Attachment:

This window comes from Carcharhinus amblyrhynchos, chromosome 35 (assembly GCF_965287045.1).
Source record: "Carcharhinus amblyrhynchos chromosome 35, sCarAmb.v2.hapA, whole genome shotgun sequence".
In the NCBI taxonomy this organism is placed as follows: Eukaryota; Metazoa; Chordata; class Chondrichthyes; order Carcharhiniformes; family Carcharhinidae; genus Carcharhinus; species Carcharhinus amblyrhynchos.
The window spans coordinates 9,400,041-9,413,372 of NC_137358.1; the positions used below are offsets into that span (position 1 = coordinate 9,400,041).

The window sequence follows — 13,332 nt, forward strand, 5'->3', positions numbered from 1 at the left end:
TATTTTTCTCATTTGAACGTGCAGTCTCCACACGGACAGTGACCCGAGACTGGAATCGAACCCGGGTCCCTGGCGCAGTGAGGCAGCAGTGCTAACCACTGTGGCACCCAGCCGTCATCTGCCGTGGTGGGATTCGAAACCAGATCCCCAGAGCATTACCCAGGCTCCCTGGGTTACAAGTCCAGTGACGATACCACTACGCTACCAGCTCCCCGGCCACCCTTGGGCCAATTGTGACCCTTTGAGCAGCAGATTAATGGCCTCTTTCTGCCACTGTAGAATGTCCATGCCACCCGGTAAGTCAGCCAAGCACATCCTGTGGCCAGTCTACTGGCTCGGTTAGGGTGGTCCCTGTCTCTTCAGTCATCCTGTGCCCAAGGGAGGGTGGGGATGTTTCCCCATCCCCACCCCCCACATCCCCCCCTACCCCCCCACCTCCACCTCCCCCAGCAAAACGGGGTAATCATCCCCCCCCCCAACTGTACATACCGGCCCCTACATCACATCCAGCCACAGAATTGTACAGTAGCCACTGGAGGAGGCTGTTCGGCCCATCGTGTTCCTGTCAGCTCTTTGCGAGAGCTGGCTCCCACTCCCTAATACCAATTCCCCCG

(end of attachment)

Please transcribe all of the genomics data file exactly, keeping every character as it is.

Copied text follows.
This window comes from Carcharhinus amblyrhynchos, chromosome 35 (assembly GCF_965287045.1).
Source record: "Carcharhinus amblyrhynchos chromosome 35, sCarAmb.v2.hapA, whole genome shotgun sequence".
In the NCBI taxonomy this organism is placed as follows: Eukaryota; Metazoa; Chordata; class Chondrichthyes; order Carcharhiniformes; family Carcharhinidae; genus Carcharhinus; species Carcharhinus amblyrhynchos.
The window spans coordinates 9,400,041-9,413,372 of NC_137358.1; the positions used below are offsets into that span (position 1 = coordinate 9,400,041).

The window sequence follows — 13,332 nt, forward strand, 5'->3', positions numbered from 1 at the left end:
TATTTTTCTCATTTGAACGTGCAGTCTCCACACGGACAGTGACCCGAGACTGGAATCGAACCCGGGTCCCTGGCGCAGTGAGGCAGCAGTGCTAACCACTGTGGCACCCAGCCGTCATCTGCCGTGGTGGGATTCGAAACCAGATCCCCAGAGCATTACCCAGGCTCCCTGGGTTACAAGTCCAGTGACGATACCACTACGCTACCAGCTCCCCGGCCACCCTTGGGCCAATTGTGACCCTTTGAGCAGCAGATTAATGGCCTCTTTCTGCCACTGTAGAATGTCCATGCCACCCGGTAAGTCAGCCAAGCACATCCTGTGGCCAGTCTACTGGCTCGGTTAGGGTGGTCCCTGTCTCTTCAGTCATCCTGTGCCCAAGGGAGGGTGGGGATGTTTCCCCATCCCCACCCCCCACATCCCCCCCTACCCCCCCACCTCCACCTCCCCCAGCAAAACGGGGTAATCATCCCCCCCCCCAACTGTACATACCGGCCCCTACATCACATCCAGCCACAGAATTGTACAGTAGCCACTGGAGGAGGCTGTTCGGCCCATCGTGTTCCTGTCAGCTCTTTGCGAGAGCTGGCTCCCACTCCCTAATACCAATTCCCCCG